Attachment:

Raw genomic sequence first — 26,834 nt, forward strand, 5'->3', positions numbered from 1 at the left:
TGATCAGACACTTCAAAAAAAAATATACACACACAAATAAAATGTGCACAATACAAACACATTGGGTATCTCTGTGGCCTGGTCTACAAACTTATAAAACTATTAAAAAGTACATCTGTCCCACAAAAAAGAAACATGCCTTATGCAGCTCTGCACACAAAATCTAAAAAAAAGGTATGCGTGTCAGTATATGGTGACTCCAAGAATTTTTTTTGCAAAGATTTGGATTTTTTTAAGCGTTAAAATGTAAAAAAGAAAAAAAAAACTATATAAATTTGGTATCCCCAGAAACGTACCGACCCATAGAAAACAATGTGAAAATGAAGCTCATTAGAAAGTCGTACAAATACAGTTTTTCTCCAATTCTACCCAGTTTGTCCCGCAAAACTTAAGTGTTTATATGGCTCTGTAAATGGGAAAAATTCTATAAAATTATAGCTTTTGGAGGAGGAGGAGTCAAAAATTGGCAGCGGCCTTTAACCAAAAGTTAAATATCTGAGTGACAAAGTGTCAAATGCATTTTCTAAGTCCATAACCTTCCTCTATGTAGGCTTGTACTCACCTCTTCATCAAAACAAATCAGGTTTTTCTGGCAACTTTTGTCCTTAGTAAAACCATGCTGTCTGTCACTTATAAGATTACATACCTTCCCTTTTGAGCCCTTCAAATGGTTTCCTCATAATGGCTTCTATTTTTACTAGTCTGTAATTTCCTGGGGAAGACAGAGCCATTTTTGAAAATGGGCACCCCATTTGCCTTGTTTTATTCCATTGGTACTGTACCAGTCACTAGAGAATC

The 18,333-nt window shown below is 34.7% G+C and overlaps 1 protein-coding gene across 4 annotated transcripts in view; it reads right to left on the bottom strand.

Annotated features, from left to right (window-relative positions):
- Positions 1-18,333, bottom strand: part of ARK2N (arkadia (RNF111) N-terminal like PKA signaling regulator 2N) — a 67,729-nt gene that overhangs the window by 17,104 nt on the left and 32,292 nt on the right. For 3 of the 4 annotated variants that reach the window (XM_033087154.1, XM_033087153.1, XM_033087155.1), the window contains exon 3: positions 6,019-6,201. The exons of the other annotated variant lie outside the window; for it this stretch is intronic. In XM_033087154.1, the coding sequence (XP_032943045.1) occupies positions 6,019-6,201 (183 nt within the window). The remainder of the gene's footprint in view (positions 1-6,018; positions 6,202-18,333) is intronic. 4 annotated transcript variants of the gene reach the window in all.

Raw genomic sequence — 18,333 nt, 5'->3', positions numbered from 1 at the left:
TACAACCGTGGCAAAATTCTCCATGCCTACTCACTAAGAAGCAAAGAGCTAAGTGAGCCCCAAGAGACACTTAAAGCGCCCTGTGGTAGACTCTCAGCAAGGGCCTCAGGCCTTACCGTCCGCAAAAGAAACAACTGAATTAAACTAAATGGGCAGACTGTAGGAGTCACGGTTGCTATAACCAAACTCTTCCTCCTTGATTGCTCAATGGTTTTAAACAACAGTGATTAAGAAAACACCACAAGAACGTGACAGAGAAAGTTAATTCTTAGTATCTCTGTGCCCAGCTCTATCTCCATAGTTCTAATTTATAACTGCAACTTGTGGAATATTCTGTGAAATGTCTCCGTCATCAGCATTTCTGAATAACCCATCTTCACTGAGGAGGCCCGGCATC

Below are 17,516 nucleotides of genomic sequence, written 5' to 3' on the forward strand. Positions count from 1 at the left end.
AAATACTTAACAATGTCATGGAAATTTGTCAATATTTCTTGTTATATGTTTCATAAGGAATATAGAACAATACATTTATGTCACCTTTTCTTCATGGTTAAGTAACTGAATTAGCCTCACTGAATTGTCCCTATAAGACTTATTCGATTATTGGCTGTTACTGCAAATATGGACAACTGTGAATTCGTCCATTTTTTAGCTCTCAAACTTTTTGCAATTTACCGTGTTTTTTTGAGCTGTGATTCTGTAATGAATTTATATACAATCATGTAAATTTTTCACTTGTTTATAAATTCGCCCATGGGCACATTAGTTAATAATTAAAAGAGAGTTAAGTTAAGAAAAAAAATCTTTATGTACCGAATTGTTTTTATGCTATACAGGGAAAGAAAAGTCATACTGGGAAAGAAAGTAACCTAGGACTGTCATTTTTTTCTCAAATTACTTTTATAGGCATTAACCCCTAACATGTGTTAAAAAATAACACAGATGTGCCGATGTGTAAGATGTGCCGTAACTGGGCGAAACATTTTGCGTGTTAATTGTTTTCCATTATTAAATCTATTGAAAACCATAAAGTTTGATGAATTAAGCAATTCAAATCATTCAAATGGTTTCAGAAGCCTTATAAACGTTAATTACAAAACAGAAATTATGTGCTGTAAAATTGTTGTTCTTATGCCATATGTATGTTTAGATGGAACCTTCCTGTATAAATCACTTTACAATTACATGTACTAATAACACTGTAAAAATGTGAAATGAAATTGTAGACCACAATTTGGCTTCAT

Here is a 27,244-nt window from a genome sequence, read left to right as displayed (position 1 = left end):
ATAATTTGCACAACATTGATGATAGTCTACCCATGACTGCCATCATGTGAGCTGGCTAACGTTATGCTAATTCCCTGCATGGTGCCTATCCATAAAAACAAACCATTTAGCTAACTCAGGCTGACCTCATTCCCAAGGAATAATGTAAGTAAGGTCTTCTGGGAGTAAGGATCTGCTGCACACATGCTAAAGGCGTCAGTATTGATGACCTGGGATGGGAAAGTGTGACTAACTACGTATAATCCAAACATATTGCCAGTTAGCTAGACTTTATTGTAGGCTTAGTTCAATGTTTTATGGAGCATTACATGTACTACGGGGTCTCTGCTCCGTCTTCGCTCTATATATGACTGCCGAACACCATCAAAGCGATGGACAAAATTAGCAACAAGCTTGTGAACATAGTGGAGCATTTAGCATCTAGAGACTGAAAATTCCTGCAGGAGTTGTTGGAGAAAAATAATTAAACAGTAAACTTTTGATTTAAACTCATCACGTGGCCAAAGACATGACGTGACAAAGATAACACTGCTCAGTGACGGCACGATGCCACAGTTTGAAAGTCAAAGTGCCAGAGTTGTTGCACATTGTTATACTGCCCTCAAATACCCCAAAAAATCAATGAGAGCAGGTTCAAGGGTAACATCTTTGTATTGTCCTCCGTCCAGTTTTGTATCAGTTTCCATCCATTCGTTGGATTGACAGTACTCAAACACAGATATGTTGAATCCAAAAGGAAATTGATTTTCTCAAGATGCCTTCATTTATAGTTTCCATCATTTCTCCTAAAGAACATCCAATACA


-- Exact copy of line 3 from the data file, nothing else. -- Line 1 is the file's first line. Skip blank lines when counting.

The 18,333-nt window shown below is 34.7% G+C and overlaps 1 protein-coding gene across 4 annotated transcripts in view; it reads right to left on the bottom strand.